I do not really think that I am a cat stuck in a human body.  I am more inclined to think that maybe I was a cat in a previous life (some would argue that makes me an otherkin) or that the cat is a symbol I am repeatedly drawn to, physically and spiritually – a symbol representing the lessons I need to learn in this life, my shadow, or, perhaps my animus (one of my spirit guides is a male lynx after all…)

I do not reject the animal in me anymore than I reject the human.  If anything, I am trying to find a balance between my human and natural side.  I can’t escape my humanity – doing so would mean leaving behind the people and activities I adore.  But I feel like it would be irresponsible of me to ignore my inner animal and, thus, my connection to all of nature.  My inner animal is my empathy with other creatures – the drive of my vegetarianism and my desire to do less harm to Mama Earth and my brothers and sisters in the natural world.  I want to be closer to them, to better understand my place in the cosmos – not as their master, but as their sibling.

I don’t have an idealized vision of Eden where I’m lounging with the lion as fearlessly as the lamb.  I know enough about the cruelty of nature having lived in such proximity to it for years.  I’m under no illusions and am aware of the chaos and the destruction necessary for the renewal.  Just as human siblings quarrel and don’t see eye to eye, we compete and become annoyed with our nature kin.  But we must learn to live with them and love them somehow because we are all connected.  At the moment, I think our relationship is imbalanced and consisting of more “take” than “give.”

Perhaps my connection with the cat (and now my growing connection with the fox) is more shamanic than anything else.  I am inspired by them and seek spiritual union.  There are lessons for me in these forms.  The carnivorous cat has taught me to respect and value the hunter – no small feat for a vegetarian!  What else can they teach me?  And in the meantime, what can I do for them to return the favor?

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Teacher Fox

 

If you’ve been reading my blog, you know that I’ve been working through Paxson’s Trance-Portation. I mentioned a few entries ago that I’ve been revisiting animal spirits / spirit guides. Paxson suggests asking a companion animal to lead you to a spirit who can teach you to better navigate the inner realms.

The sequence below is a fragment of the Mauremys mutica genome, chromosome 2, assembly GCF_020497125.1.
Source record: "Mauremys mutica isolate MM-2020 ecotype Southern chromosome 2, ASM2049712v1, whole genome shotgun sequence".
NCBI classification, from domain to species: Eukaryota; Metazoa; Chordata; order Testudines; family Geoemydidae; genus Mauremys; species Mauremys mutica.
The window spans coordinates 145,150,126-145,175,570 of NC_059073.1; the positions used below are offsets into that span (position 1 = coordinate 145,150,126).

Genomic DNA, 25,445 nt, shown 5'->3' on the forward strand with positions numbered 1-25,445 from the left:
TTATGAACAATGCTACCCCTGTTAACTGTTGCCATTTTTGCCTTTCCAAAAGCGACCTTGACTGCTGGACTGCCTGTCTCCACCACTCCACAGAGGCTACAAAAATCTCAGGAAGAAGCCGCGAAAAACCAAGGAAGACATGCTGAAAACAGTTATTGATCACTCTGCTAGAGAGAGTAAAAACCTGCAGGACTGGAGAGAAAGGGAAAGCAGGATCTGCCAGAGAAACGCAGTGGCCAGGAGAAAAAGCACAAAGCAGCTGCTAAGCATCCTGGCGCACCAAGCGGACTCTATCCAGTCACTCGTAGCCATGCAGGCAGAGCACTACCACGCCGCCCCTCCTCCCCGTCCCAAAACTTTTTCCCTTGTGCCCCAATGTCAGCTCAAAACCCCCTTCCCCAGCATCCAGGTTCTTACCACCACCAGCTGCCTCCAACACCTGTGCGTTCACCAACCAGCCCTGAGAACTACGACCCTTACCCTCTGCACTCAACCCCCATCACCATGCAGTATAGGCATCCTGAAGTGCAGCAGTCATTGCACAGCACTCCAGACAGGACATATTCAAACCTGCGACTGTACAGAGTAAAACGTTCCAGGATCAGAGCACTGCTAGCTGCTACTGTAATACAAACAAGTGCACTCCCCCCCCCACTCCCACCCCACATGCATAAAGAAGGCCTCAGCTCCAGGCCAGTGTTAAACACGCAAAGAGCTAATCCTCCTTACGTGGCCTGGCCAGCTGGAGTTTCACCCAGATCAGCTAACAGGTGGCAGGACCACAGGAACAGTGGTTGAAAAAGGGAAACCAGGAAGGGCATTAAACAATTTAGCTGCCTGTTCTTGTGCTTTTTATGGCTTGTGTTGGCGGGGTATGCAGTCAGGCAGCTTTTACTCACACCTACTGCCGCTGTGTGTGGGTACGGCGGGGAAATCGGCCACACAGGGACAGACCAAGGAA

Last night, while the husband was at work, I took advantage of my free/quiet time and prepared to trance. I took a cleansing shower to help me release the stress and tensions of the day. While there I felt compelled to chant which felt great. Chanting really gets me in the mood for spiritual activity.

I then sat at my altar, honored the kindreds and lit a stick of incense to honor my spirit guides in particular.

Going into trances is coming easier and easier to me given the right mental cues. It used to be a real effort for me to guide myself into anything. Now it’s almost second nature to call on the Two Powers and enter my inner nemeton. I’m finding that my inner realm has a definite landscape that I can navigate. I’ve really not ventured far. Beyond my nemeton is a field and, in the distance, more forest. In the middle of the field is a big rock that I’ve visited plenty of times in Katrina’s rock meditations. An Dagda likes to frequent it.

Before leaving my nemeton, I called to my long-time spirit guide, the lynx. I’ve been trying to work with him more and feel like I have a better relationship with him. I asked if he could lead me to a being who could teach me more about trancing and navigating. We walked through the field and a few animals passed by, including a deer. They weren’t interested in stopping. Finally a fox walked in our path, stopped, and waited for us. I asked her if she was willing to teach me and she said yes. At this point I felt a pull from my physical body – my throat was irritated and I knew I was going to cough but I held back. The vixen laughed at me, called me a foolish human, and basically said that if I need to cough I should just get it over with. She then said that I needed to finish healing before I come back to her and sent me off.